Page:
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Seamoon Pandey
Seamoon Pandey

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Ruby on Rails Api authentication with rails cookie session.

Backend (Rails API)

Step 1: Create a New Rails API Project

To start building your Rails API, open your terminal and run:

rails new your_api_project_name --api -d postgresql
cd your_api_project_name
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Explanation: This command initializes a new Rails API project, enabling API-only functionality and using PostgreSQL as the database.

Step 2: Integrate Devise and Devise Token Auth

Add Devise and Devise Token Auth to your Gemfile:

gem 'devise_token_auth'
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Then, execute the following commands:

bundle install
rails generate devise:install
rails generate devise_token_auth:install
rails db:migrate
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Explanation: These commands install and configure Devise along with Devise Token Auth. They set up authentication for your User model and create the necessary files and database tables.

Step 3: Configure ApplicationController

In app/controllers/application_controller.rb, add the following lines:

class ApplicationController < ActionController::API
  include ActionController::Cookies
  include DeviseTokenAuth::Concerns::SetUserByToken
end
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Explanation: This configures your ApplicationController to include modules for handling cookies and setting the user based on the authentication token.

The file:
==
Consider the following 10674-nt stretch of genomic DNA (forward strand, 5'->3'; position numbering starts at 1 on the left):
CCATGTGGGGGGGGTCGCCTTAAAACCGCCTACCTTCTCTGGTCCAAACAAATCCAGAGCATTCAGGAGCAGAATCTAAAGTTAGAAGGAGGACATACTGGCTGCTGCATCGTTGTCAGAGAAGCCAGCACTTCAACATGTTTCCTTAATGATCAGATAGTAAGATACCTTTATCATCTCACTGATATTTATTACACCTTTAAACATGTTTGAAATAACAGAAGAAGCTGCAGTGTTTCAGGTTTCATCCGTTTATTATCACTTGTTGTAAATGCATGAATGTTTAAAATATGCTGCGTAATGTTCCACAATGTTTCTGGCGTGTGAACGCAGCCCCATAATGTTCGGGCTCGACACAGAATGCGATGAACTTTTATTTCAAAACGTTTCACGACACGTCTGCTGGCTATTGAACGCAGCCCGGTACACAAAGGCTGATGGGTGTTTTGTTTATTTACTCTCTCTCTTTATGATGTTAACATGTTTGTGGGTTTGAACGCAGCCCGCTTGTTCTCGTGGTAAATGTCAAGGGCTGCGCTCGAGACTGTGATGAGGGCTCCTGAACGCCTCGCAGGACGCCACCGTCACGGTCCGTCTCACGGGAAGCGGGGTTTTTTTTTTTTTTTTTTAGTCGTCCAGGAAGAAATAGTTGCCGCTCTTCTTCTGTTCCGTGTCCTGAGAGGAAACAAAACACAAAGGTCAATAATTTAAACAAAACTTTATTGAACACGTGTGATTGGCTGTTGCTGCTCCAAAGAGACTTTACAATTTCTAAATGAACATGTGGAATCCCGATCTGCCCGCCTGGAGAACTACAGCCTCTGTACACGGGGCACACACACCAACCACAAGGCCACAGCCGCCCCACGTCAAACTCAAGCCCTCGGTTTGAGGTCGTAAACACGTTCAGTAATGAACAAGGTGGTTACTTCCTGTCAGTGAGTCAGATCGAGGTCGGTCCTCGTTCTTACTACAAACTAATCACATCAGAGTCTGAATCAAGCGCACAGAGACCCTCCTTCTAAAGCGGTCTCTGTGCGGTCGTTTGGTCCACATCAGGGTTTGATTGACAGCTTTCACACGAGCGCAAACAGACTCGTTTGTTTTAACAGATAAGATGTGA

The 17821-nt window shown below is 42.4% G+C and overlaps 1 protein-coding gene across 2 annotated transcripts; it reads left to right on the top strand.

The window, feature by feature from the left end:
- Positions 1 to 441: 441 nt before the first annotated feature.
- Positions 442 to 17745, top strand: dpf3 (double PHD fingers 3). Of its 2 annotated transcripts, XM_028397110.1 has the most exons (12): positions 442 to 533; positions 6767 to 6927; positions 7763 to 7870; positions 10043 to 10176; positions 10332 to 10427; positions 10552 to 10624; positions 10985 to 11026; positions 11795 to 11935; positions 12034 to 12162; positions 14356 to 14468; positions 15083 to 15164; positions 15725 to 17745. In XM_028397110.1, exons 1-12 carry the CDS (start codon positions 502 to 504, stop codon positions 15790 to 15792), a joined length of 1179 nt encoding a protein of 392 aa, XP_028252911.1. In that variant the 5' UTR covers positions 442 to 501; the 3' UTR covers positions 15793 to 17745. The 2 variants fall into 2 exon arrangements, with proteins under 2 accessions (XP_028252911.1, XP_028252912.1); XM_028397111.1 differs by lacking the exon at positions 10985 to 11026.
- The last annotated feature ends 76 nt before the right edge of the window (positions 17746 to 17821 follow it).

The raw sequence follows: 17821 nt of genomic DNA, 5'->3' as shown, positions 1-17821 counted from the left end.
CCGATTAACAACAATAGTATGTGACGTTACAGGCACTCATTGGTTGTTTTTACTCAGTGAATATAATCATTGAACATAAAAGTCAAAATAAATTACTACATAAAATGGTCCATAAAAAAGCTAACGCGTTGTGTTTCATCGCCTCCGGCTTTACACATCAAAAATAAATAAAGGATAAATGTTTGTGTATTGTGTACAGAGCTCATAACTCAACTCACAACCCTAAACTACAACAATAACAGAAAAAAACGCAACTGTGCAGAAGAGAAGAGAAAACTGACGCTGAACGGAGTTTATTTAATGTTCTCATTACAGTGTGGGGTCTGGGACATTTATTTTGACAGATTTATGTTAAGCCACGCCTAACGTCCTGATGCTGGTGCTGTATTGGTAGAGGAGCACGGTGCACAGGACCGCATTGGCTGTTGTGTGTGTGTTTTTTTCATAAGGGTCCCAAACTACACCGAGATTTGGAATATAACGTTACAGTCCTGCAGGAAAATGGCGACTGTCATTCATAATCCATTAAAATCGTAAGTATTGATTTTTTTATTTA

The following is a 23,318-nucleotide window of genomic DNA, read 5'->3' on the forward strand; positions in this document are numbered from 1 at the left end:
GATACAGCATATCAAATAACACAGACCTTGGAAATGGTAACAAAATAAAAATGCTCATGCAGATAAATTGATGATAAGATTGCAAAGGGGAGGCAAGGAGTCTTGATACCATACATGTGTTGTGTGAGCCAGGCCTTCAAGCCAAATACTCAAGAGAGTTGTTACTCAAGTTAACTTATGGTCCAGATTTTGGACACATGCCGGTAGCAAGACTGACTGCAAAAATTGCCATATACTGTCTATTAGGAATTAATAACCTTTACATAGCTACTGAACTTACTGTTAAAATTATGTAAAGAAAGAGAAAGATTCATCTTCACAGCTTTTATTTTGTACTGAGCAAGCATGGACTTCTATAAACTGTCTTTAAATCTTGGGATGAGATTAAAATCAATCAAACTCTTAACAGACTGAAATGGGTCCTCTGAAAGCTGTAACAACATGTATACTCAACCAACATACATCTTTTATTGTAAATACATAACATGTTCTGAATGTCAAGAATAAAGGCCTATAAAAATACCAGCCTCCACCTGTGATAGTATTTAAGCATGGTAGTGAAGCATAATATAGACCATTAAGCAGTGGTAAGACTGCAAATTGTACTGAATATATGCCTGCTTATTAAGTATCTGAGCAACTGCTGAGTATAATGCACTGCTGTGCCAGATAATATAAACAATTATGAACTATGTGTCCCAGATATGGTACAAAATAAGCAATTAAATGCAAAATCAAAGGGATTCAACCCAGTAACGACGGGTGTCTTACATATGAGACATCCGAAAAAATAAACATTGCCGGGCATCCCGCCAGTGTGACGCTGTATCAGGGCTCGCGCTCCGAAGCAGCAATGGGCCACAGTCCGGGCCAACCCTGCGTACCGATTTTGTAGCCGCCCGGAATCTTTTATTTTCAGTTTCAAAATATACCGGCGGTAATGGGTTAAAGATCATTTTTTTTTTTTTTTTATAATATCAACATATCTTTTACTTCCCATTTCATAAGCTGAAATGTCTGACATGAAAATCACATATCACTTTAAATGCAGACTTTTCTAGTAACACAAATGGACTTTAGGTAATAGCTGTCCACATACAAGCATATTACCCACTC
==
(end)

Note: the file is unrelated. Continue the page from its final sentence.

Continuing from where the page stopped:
Step 4: Configure Application

In config/application.rb, add the following lines:

config.api_only = true
config.session_store :cookie_store, key: '_your_api_session', httponly: true, same_site: :strict, secure: true
config.middleware.use ActionDispatch::Cookies
config.middleware.use config.session_store, config.session_options
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Explanation: These configurations ensure that your API works in an API-only mode, sets up secure cookie storage, and adds necessary middleware.

Step 5: Configure Devise Token Auth

In config/initializers/devise_token_auth.rb, add the following:

config.cookie_enabled = true
config.cookie_attributes = {
  httponly: true,
  encrypt: true,
  same_site: :strict,
  secure: true
}
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In config/routes.rb, mount Devise Token Auth for the 'User' model:

mount_devise_token_auth_for 'User', at: 'auth'
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Explanation: These configurations enable token authentication and set up cookie attributes for added security.

Frontend (Using Axios)

Step 6: Set Up Axios for Authenticated Requests

Install Axios using:

yarn add axios
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Now, when making authenticated requests, use Axios with withCredentials: true:

axios.get('your/api/endpoint', { withCredentials: true })
  .then(response => {
    // Handle the response
  })
  .catch(error => {
    // Handle the error
  });
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Explanation: Axios is a popular HTTP client for the browser and Node.js. The withCredentials: true option ensures that cookies are sent with requests, crucial for authentication.

Step 7: Middleware for Authenticated Requests

Consider creating a middleware for handling authentication in your frontend. Middleware can centralize logic for authenticated requests.

Step 8: Manage Authenticated State with a Cookie

Use a logged_in cookie to manage the authenticated state on the client side. Set it to true on login and false on logout or session expiration.

Explanation: This helps keep track of the user's authentication status on the frontend, providing a seamless user experience.


This guide covers the setup of a Rails API with token-based authentication using Devise and Devise Token Auth, along with frontend integration using Axios. Feel free to customize these steps based on your project's specific needs. If you have any questions or need further clarification, Mate, do some more research!

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